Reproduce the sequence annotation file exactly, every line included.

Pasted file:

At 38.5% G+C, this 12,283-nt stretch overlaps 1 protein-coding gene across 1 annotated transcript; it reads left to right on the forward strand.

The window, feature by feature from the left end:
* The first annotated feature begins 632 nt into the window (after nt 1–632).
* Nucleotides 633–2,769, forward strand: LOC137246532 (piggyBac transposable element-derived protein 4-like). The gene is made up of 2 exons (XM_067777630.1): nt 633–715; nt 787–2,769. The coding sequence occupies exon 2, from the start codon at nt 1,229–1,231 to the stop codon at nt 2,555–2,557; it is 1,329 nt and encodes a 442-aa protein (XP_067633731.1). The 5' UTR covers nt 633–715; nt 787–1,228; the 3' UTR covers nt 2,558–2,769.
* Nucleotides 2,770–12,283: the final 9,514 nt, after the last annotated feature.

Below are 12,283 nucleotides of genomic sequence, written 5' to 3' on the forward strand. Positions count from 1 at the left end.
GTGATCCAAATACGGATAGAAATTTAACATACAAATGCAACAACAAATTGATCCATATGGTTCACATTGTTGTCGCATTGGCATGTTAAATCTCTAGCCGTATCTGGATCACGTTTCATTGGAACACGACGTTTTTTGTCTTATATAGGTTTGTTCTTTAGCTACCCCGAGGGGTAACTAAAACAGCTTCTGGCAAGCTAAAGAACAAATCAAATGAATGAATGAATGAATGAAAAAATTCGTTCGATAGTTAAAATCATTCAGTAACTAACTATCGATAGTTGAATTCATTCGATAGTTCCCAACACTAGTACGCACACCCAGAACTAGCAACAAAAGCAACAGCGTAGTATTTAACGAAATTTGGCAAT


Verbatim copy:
At 38.5% G+C, this 12,283-nt stretch overlaps 1 protein-coding gene across 1 annotated transcript; it reads left to right on the forward strand.

The window, feature by feature from the left end:
* The first annotated feature begins 632 nt into the window (after nt 1–632).
* Nucleotides 633–2,769, forward strand: LOC137246532 (piggyBac transposable element-derived protein 4-like). The gene is made up of 2 exons (XM_067777630.1): nt 633–715; nt 787–2,769. The coding sequence occupies exon 2, from the start codon at nt 1,229–1,231 to the stop codon at nt 2,555–2,557; it is 1,329 nt and encodes a 442-aa protein (XP_067633731.1). The 5' UTR covers nt 633–715; nt 787–1,228; the 3' UTR covers nt 2,558–2,769.
* Nucleotides 2,770–12,283: the final 9,514 nt, after the last annotated feature.

Below are 12,283 nucleotides of genomic sequence, written 5' to 3' on the forward strand. Positions count from 1 at the left end.
GTGATCCAAATACGGATAGAAATTTAACATACAAATGCAACAACAAATTGATCCATATGGTTCACATTGTTGTCGCATTGGCATGTTAAATCTCTAGCCGTATCTGGATCACGTTTCATTGGAACACGACGTTTTTTGTCTTATATAGGTTTGTTCTTTAGCTACCCCGAGGGGTAACTAAAACAGCTTCTGGCAAGCTAAAGAACAAATCAAATGAATGAATGAATGAATGAAAAAATTCGTTCGATAGTTAAAATCATTCAGTAACTAACTATCGATAGTTGAATTCATTCGATAGTTCCCAACACTAGTACGCACACCCAGAACTAGCAACAAAAGCAACAGCGTAGTATTTAACGAAATTTGGCAAT